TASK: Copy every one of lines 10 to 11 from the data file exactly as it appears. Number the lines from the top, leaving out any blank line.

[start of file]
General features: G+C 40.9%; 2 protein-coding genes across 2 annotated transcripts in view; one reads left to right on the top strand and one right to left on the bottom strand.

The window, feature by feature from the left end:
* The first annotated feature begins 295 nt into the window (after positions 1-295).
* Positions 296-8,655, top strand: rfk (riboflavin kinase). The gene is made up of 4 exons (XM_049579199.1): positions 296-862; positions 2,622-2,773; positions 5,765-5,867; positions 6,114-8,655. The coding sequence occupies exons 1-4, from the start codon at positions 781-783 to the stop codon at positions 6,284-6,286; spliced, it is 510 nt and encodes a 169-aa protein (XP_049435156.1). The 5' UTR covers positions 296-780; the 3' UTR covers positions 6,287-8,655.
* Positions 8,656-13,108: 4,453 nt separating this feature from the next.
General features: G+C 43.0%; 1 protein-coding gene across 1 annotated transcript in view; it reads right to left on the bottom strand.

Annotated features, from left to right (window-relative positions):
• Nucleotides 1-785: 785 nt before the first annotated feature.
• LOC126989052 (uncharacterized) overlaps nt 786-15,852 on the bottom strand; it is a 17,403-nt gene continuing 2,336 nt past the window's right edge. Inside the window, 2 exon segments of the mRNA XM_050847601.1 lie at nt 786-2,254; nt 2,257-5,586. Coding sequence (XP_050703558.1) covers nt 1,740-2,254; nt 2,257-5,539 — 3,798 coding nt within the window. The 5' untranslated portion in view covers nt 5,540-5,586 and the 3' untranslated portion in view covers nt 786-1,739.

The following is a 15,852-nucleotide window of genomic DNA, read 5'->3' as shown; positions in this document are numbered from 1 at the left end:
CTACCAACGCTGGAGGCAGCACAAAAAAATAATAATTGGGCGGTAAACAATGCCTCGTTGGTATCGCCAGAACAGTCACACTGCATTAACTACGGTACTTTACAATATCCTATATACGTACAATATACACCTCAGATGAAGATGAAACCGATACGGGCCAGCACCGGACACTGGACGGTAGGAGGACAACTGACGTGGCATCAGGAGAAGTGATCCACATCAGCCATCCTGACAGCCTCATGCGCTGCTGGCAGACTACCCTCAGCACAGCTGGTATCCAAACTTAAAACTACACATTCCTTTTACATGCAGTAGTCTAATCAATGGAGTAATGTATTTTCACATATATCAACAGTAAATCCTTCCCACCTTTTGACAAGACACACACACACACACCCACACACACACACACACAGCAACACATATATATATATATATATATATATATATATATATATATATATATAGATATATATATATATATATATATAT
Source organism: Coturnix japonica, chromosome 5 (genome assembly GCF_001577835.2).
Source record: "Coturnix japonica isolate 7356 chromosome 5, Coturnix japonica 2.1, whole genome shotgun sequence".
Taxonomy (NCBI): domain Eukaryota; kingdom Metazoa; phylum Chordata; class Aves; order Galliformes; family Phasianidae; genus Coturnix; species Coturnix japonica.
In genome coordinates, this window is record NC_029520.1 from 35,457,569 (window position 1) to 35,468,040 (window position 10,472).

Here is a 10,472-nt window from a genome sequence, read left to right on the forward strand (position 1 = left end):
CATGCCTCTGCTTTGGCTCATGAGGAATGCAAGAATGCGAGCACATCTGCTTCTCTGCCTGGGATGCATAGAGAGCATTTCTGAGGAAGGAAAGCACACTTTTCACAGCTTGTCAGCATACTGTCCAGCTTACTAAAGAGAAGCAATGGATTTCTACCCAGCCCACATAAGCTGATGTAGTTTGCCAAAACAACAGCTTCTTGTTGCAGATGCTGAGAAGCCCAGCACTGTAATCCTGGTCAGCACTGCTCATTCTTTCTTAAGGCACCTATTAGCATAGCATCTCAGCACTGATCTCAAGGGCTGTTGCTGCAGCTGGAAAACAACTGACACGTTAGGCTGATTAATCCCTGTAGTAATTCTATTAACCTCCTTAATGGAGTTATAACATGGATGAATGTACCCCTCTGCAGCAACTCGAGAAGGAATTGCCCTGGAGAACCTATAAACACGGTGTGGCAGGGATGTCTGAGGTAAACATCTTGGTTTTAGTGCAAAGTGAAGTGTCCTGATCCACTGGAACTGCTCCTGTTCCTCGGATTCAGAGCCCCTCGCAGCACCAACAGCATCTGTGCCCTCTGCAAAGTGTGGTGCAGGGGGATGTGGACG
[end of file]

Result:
The following is a 15,852-nucleotide window of genomic DNA, read 5'->3' as shown; positions in this document are numbered from 1 at the left end:
CTACCAACGCTGGAGGCAGCACAAAAAAATAATAATTGGGCGGTAAACAATGCCTCGTTGGTATCGCCAGAACAGTCACACTGCATTAACTACGGTACTTTACAATATCCTATATACGTACAATATACACCTCAGATGAAGATGAAACCGATACGGGCCAGCACCGGACACTGGACGGTAGGAGGACAACTGACGTGGCATCAGGAGAAGTGATCCACATCAGCCATCCTGACAGCCTCATGCGCTGCTGGCAGACTACCCTCAGCACAGCTGGTATCCAAACTTAAAACTACACATTCCTTTTACATGCAGTAGTCTAATCAATGGAGTAATGTATTTTCACATATATCAACAGTAAATCCTTCCCACCTTTTGACAAGACACACACACACACACCCACACACACACACACACAGCAACACATATATATATATATATATATATATATATATATATATATATATATAGATATATATATATATATATATATAT